There are two ways [well, there are certainly more than two ways, but humor me] to view Billy Pilgrim's story: either he is hallucinating most of it [there is ample evidence for this via the fact that he suffers shell shock after the war and is hospitalized in a veterans' mental ward, and later, suffers a brain injury after a plane crash] as a way to compensate for the trauma he likely experienced as a survivor of the fire-bombing of Dresden, especially as one of the prisoners of war commanded to help clean up the bodies [the fire-bombing of Dresden is one of the most horrific events in world history--on this point see, especially, W.G. Sebald's On the Natural History of Destruction], or everything happens exactly as the narrative claims it does, but there is not necessarily any meaning to be gained from this state of affairs, as evidenced especially by the jabbering bird whose nonsensical "Poo-tee-weet" reverberates in the smoking silence after the Dresden massacre and also outside the window next to Billy Pilgrim's bed when he is hospitalized for shell shock, and which also serves as the very last line of the novel. For although Billy Pilgrim's linear biography ends with his murder in 1976, the novel ends with Dresden, post-firebombing, and the cry of the bird. And this recalls me as well to one of my other favorite experimental novels, Kevin Brockmeier's A Brief History of the Dead, in which the last human on earth, Laura Byrd, lying in her tent in a penguin rookery on an Antarctic ice shelf, and fiercely hallucinating, freezes to death amidst the incessant, hectic chattering of the penguins--the idea being that, while human teleology and the world(s) it created vanishes in an instant with Laura Byrd [whose memory held the world intact while she was alive], the supposedly dumb and oblivious life of animals and the world(s) they supposedly simply inhabit goes on without us. For Laura Byrd, recalling the world [and her life in that world] through personal memory wasn't so much a matter, as with Vonnegut's Tralfamadorians, of focusing on the most pleasurable moments, but rather, of remembering anything at all, no matter how minor or seemingly random and inconsequential (such as a stranger she once gave a match to) as a way to keep that world--quite literally--embodied, for in addition to the Antarctic, the other setting of Brockmeier's novel is The City, where everyone who has died but whom Laura remembers exists in three-dimensional, sequential, embodied time, and as one character there remarks, “Of course we’re bodies. Bodies and nothing but. Have you ever heard of a spirit that ate hamburgers and chili dogs for lunch, a spirit that got leg cramps in the middle of the night?”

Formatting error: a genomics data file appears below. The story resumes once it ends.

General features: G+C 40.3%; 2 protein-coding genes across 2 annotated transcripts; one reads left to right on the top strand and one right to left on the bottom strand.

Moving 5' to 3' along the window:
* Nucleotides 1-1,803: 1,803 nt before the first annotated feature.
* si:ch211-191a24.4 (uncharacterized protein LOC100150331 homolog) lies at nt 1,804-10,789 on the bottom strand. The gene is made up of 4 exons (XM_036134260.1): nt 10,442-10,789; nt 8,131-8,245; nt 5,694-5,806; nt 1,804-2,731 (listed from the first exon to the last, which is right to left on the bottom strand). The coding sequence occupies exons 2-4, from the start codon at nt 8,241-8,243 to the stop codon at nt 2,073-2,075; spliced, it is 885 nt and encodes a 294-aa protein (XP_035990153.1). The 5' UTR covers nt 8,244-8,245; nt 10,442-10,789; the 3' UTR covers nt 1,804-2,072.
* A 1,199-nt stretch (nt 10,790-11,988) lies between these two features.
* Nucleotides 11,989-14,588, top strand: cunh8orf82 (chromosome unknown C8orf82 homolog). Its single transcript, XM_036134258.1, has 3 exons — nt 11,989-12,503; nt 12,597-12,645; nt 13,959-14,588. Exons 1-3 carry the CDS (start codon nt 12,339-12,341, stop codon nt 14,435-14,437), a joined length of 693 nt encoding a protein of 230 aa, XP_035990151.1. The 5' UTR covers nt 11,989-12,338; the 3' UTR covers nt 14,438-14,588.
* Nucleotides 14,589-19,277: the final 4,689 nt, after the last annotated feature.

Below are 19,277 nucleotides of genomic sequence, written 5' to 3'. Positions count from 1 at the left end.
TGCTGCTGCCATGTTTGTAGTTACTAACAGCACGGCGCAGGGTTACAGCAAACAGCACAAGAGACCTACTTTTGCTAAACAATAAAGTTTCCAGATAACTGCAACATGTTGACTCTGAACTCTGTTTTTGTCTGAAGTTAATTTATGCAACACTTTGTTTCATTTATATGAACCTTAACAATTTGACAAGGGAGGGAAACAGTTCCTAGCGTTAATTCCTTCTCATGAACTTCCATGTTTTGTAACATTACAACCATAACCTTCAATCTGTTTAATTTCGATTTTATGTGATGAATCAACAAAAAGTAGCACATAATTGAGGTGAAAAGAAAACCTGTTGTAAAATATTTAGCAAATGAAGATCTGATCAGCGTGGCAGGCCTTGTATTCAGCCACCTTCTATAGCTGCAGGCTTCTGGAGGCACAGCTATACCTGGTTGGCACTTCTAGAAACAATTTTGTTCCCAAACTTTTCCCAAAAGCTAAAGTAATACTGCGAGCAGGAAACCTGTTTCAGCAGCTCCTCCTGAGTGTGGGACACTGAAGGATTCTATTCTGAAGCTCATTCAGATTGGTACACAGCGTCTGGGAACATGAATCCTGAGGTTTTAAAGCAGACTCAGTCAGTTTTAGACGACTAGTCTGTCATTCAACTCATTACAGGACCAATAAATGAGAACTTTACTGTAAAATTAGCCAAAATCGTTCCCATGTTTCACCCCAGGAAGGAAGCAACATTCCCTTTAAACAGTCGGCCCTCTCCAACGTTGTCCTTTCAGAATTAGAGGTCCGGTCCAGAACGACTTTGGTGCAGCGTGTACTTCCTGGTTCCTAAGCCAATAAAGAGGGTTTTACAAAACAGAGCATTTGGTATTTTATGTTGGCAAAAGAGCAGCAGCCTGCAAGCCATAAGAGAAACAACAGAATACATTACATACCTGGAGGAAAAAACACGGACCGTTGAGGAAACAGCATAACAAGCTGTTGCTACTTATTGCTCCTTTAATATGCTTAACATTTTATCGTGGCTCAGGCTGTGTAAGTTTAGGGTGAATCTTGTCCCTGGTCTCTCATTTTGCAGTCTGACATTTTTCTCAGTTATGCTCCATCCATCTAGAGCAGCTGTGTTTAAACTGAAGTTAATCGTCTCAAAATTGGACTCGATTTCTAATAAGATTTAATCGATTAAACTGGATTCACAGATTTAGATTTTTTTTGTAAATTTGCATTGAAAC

Interestingly, there was a highly abbreviated, digital theater production of Slaughterhouse-Five in Belgrade, Serbia last year, which ended with a scene from the middle of the novel [Chap. 4] that takes place in 1967 on the night of Billy Pilgrim's daughter's wedding day. Unable to sleep, Billy watches a late-night television documentary on the fire-bombing of Dresden and all of a sudden history appears to be going backward. Bombs travel upwards into the open bellies of planes and shrapnel flies out of soldiers' bodies back into the barrels of guns which are then shipped back to factories and dis-assembled, and in Billy's mind, the soldiers become schoolboys and then babies [even Hitler becomes a baby] and all of these babies then devolve into two supposedly perfect persons: Adam and Eve. Culled from Chapter 4 and placed at the end of the narrative, not as a documentary that Billy is watching [conjoined with his facile hallucinations], but as the actual bending of what I might call historical Dresden-time [for in the Belgrade production, these scenes play out on a video screen behind the soldiers who are gathering the bodies in Dresden], the backward-running "tape" of history, as it were, plays out a utopic, yet terribly naive view of history that I feel pretty sure would not have pleased Vonnegut--as if somehow, if we could just start over, we would not repeat the same mistakes, or, that we were somehow better off as "innocents," sequestered from history.